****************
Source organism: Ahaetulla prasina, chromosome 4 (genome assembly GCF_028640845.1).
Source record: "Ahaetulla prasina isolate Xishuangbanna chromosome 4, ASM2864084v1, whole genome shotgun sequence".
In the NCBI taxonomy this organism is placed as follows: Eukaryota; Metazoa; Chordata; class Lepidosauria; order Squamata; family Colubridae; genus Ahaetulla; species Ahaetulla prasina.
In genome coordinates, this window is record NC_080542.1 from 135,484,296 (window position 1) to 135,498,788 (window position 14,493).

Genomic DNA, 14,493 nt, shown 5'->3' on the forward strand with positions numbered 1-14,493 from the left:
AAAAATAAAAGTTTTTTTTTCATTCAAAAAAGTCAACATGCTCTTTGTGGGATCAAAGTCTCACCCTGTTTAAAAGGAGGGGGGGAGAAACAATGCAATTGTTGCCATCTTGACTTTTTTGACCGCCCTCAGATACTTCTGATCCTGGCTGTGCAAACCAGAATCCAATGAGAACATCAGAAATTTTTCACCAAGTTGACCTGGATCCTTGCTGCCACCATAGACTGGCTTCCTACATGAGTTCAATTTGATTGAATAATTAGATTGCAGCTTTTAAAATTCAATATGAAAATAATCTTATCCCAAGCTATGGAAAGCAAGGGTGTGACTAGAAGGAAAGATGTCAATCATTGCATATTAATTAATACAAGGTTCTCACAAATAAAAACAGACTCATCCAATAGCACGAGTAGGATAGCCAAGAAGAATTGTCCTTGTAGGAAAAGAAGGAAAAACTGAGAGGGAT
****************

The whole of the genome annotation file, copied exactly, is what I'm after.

Source organism: Ahaetulla prasina, chromosome 4 (genome assembly GCF_028640845.1).
Source record: "Ahaetulla prasina isolate Xishuangbanna chromosome 4, ASM2864084v1, whole genome shotgun sequence".
In the NCBI taxonomy this organism is placed as follows: Eukaryota; Metazoa; Chordata; class Lepidosauria; order Squamata; family Colubridae; genus Ahaetulla; species Ahaetulla prasina.
In genome coordinates, this window is record NC_080542.1 from 135,484,296 (window position 1) to 135,498,788 (window position 14,493).

Genomic DNA, 14,493 nt, shown 5'->3' on the forward strand with positions numbered 1-14,493 from the left:
AAAAATAAAAGTTTTTTTTTCATTCAAAAAAGTCAACATGCTCTTTGTGGGATCAAAGTCTCACCCTGTTTAAAAGGAGGGGGGGAGAAACAATGCAATTGTTGCCATCTTGACTTTTTTGACCGCCCTCAGATACTTCTGATCCTGGCTGTGCAAACCAGAATCCAATGAGAACATCAGAAATTTTTCACCAAGTTGACCTGGATCCTTGCTGCCACCATAGACTGGCTTCCTACATGAGTTCAATTTGATTGAATAATTAGATTGCAGCTTTTAAAATTCAATATGAAAATAATCTTATCCCAAGCTATGGAAAGCAAGGGTGTGACTAGAAGGAAAGATGTCAATCATTGCATATTAATTAATACAAGGTTCTCACAAATAAAAACAGACTCATCCAATAGCACGAGTAGGATAGCCAAGAAGAATTGTCCTTGTAGGAAAAGAAGGAAAAACTGAGAGGGAT